In existing studies, cannabinol was shown to abolish the corneal reflex of rabbits and induce catatonia analgesia and prolongation of pentobarbital sleeping time in mice [12]. Cannabinol alone showed active in multiple motor function tests, but less potent than 9-THC. When combined with CBN, 9-THC was more potent for anti motor functions [12]. A study on cannabinoids increasing anesthesia agents gave 40 and 80 mg/kg of cannabinol to mice in addition to ketamine or pentobarbitone anesthesia. This test showed CBN significantly enhanced the anesthesia potency[13]. 

In reports from customers, CBN is a very effective sedative and has been able to replace some individuals’ use of prescription sedatives.

CBN for Pain and Inflammation

CBN, similar to opioids, inhibits adenylyl cyclase, activates potassium channels, or reduces calcium channel conductance (Reggio, 2010), resulting in suppression of neurotransmission of pain [7].

In our feedback from customers, many individuals have experienced life-changing results from their use of high-CBN extracts for chronic pain issues. These individuals tend to have tried high-CBD products prior to taking CBN, which suggests that cannabinol may be more effective only for certain individuals.

Unfortunately, feedback is limited due to cannabinol being a relatively new product. So at this time, we do not have any indicators that might help an individual know whether a high-CBN or high-CBD product would be better for them for pain and/or inflammation.

Vascular Effects of Cannabinol

CBN was shown to relax hepatic arteries in rats, and also was shown to reduce IOP (intraocular pressure) in cats when applied topically paired with CBG [5].

Cannabinol as an Anti-Spastic

In a study with 18 six week old mice, each received a cannabinol dose of 5 mg/kg/day in a 25 g mouse (.125 mg) for 28 days. CBN showed to delay symptom onset, without affecting survival. It is possible that cannabinol acts as an anti-spastic agent, and masks the early symptoms of SODI ALS [8].  

CBN as an Anticonvulsant

When given to mice against an electroshock test, cannabinol showed as an anticonvulsant. 

CBN as an Antibacterial

Cannabinol was shown to be effective against MRSA [1][8].

CBN for Withdrawal Symptoms

In a study where 80 mg of cannabinol was given to morphine-addicted mice, cannabinol was shown to inhibit the withdrawal symptoms [10].

On a human level, studies are lacking. However, anecdotally, 3Chi customers report successfully using our high-CBN products to quit opioids, smoking, and other addictive chemicals.


CBN exists naturally as a byproduct of the natural oxidative degradation process of THC. However, in nature, this process is slow and often results in cannabis flower and extracts with only a tiny fraction of CBN (<1%).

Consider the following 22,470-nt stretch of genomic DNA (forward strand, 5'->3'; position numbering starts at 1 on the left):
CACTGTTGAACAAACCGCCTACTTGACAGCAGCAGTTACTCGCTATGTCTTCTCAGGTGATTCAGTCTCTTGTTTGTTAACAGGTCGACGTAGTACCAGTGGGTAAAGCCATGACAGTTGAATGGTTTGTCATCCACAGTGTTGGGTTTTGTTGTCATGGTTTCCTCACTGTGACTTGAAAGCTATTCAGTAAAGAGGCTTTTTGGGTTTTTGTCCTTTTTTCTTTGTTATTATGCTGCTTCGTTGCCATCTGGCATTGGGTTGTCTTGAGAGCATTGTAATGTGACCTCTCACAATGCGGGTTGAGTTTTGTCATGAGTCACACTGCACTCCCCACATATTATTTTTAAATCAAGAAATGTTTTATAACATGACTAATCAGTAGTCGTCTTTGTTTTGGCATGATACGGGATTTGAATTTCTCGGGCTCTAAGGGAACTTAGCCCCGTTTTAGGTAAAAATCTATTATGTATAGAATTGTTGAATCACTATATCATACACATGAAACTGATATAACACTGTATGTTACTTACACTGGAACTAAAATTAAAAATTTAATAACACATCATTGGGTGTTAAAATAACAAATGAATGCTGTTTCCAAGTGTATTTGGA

In order to create CBN isolates or high-CBN products, a synthesis reaction (chemical or otherwise) or extraction technique (e.g. chromatography) needs to be performed.

This is extremely important to know, as the CBN products you ingest could be derived from natural ways (e.g. extraction and chromatography), a forced acceleration of natural processes (e.g. UV light administration), or by way of syntheses utilizing undesirable chemicals (e.g. toluene, sulfur, iodine, etc).

These unnatural syntheses can be unsafe if made and purified incorrectly. Therefore, it’s important to ensure that you are only consuming a cannabinol extract that has been properly purged of all solvents and chemicals before ingesting it.


Scientific studies on CBN in humans have shown no serious side effects. In addition, we have received no reports of any serious side effects from our users. While CBN seems to be safe based on all existing information, even in doses of 50mg or more, long term studies on safety and dosing of CBN do not currently exist. Therefore, the use of CBN is still experimental on your part.


Cannabinol is still considered a “drug”, like delta-9 tetrahydrocannabinol (Δ9THC), in some parts of the world. That’s because it can be mildly to moderately sedating, depending on the person, and can also be intoxicating.

Studies on CBN differ on the level of intoxication. Some report no intoxication while others report 1/10th the level of intoxication observed with Δ9THC. Our customers also verify these findings: most feel some low level of “intoxication” while some feel nothing.